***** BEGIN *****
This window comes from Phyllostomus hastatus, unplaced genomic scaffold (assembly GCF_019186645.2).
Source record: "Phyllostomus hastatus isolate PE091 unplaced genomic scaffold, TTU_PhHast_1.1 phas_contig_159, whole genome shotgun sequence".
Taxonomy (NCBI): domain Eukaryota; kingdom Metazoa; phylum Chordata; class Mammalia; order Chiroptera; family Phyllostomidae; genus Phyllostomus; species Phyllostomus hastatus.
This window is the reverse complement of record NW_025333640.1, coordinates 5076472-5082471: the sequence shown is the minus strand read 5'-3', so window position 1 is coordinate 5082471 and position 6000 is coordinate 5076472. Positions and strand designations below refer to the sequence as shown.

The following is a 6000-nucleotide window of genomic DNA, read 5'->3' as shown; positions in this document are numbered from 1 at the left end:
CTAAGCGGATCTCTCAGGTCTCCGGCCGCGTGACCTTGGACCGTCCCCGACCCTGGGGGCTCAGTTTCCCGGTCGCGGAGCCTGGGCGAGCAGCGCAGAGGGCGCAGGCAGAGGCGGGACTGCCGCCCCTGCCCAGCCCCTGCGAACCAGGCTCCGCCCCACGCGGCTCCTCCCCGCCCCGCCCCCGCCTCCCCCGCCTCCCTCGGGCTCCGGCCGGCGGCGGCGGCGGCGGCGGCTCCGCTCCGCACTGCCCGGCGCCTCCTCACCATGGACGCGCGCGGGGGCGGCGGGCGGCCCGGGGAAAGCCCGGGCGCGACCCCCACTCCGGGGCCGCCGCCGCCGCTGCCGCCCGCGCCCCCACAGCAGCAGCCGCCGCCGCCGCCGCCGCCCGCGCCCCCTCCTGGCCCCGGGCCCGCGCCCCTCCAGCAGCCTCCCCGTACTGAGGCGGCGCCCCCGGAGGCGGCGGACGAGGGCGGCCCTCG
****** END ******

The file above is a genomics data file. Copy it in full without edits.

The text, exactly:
This window comes from Phyllostomus hastatus, unplaced genomic scaffold (assembly GCF_019186645.2).
Source record: "Phyllostomus hastatus isolate PE091 unplaced genomic scaffold, TTU_PhHast_1.1 phas_contig_159, whole genome shotgun sequence".
Taxonomy (NCBI): domain Eukaryota; kingdom Metazoa; phylum Chordata; class Mammalia; order Chiroptera; family Phyllostomidae; genus Phyllostomus; species Phyllostomus hastatus.
This window is the reverse complement of record NW_025333640.1, coordinates 5076472-5082471: the sequence shown is the minus strand read 5'-3', so window position 1 is coordinate 5082471 and position 6000 is coordinate 5076472. Positions and strand designations below refer to the sequence as shown.

The following is a 6000-nucleotide window of genomic DNA, read 5'->3' as shown; positions in this document are numbered from 1 at the left end:
CTAAGCGGATCTCTCAGGTCTCCGGCCGCGTGACCTTGGACCGTCCCCGACCCTGGGGGCTCAGTTTCCCGGTCGCGGAGCCTGGGCGAGCAGCGCAGAGGGCGCAGGCAGAGGCGGGACTGCCGCCCCTGCCCAGCCCCTGCGAACCAGGCTCCGCCCCACGCGGCTCCTCCCCGCCCCGCCCCCGCCTCCCCCGCCTCCCTCGGGCTCCGGCCGGCGGCGGCGGCGGCGGCGGCTCCGCTCCGCACTGCCCGGCGCCTCCTCACCATGGACGCGCGCGGGGGCGGCGGGCGGCCCGGGGAAAGCCCGGGCGCGACCCCCACTCCGGGGCCGCCGCCGCCGCTGCCGCCCGCGCCCCCACAGCAGCAGCCGCCGCCGCCGCCGCCGCCCGCGCCCCCTCCTGGCCCCGGGCCCGCGCCCCTCCAGCAGCCTCCCCGTACTGAGGCGGCGCCCCCGGAGGCGGCGGACGAGGGCGGCCCTCG